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President reaffirms commitment to press freedom

President reaffirms commitment to press freedom

Taipei, April 22 (CNA) President Ma Ying-jeou expects the legislative and executive branches to work together to allay suspicion that recent legal amendments might lead to excessive restrictions on press freedom, the Presidential Office said Thursday.
The office issued the statement amid mounting media criticism of a package of amendments to the Personal Data Protection Act that, if enacted, would require news organizations to obtain the consent of an individual before publishing his or her personal information.
The requirement is seen as likely to undermine press freedom and even stymie the operations of some local media organizations, particularly gossip tabloids and TV talks shows that thrive on sensationalist exposes.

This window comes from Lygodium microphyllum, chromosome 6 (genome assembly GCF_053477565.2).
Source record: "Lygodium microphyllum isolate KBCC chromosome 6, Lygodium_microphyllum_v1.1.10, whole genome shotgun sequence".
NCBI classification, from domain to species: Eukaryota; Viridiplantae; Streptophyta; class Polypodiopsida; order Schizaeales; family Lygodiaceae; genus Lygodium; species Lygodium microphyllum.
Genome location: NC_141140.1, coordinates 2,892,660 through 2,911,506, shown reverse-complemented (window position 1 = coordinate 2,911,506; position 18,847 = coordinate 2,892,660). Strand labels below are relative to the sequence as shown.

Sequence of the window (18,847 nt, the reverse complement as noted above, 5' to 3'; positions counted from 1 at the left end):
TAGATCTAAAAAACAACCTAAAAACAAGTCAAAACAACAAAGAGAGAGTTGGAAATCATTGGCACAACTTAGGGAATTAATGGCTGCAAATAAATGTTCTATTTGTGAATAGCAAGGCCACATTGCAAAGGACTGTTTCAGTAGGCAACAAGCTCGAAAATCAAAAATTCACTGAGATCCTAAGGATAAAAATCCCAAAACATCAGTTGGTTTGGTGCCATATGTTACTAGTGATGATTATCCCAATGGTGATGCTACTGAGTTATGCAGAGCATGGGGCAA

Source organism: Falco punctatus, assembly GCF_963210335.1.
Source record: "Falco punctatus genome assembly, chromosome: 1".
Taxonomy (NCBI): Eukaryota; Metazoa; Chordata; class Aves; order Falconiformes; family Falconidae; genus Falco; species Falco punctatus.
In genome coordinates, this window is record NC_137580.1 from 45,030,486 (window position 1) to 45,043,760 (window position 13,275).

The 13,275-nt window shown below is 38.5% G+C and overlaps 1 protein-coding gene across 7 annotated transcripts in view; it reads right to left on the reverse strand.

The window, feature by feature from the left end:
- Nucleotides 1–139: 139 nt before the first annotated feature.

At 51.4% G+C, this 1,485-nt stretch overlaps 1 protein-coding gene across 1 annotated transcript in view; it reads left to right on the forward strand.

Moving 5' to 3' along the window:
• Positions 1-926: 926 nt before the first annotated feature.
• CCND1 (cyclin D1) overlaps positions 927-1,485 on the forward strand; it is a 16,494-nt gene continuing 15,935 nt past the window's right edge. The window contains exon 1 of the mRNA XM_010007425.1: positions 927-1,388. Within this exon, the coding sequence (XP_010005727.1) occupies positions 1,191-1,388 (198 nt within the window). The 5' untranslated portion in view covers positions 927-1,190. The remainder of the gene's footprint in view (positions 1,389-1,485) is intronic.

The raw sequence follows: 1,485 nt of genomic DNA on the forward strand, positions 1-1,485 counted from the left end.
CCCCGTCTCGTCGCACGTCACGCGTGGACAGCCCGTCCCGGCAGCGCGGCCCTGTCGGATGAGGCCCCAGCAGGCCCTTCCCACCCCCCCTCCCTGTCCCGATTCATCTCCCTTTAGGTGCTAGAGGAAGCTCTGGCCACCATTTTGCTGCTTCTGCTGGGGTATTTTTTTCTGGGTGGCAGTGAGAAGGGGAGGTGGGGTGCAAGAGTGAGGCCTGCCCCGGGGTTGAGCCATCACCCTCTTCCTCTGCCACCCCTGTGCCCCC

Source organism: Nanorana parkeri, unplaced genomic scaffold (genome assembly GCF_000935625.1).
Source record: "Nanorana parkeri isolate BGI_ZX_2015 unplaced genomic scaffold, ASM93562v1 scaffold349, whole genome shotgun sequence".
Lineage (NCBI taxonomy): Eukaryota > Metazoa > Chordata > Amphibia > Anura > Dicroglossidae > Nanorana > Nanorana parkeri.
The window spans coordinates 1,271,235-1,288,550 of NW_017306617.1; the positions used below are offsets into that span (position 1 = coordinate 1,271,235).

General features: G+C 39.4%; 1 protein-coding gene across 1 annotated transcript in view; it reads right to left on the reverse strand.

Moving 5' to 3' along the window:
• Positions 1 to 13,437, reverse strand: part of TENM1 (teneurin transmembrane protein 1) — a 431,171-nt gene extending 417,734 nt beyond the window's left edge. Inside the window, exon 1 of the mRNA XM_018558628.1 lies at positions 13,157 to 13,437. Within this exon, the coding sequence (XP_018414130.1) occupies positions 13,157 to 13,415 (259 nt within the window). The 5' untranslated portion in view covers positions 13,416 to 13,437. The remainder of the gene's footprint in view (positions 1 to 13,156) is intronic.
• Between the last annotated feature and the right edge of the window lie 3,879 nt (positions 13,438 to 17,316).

Noting that freedom of the press is not only a constitutionally protected basic human right but also the bedrock of democracy, the statement said Ma is adamant that press freedom should be protected.
On the controversy surrounding the proposed amendments to the Personal Data Protection Act, the statement said the contention mainly results from the conflict between two basic human rights -- freedom of the press and the right to personal privacy.
Describing the proposed amendments as being aimed at better protecting the personal privacy of ordinary people, the statement said the move should actually be seen as a step forward for Taiwan's human rights protection.
Nevertheless, the statement said, the draft amendments might indeed cause improper restrictions on press freedom. In this regard, the statement said, the president hopes the legislative and executive branches will take steps to make necessary improvements and alleviate misgivings.
The ruling Kuomintang-controlled Legislative Yuan originally planned to complete a third reading of the contentious package Friday, but made a reversal Thursday following a media outcry.
After consulting with Cabinet officials, leading members of the KMT legislative caucus said they will ask the legislature Friday to postpone the third reading of the bill until April 27 to allow for more extensive discussion on the contentious points.
(By Garfie Li and Sofia Wu)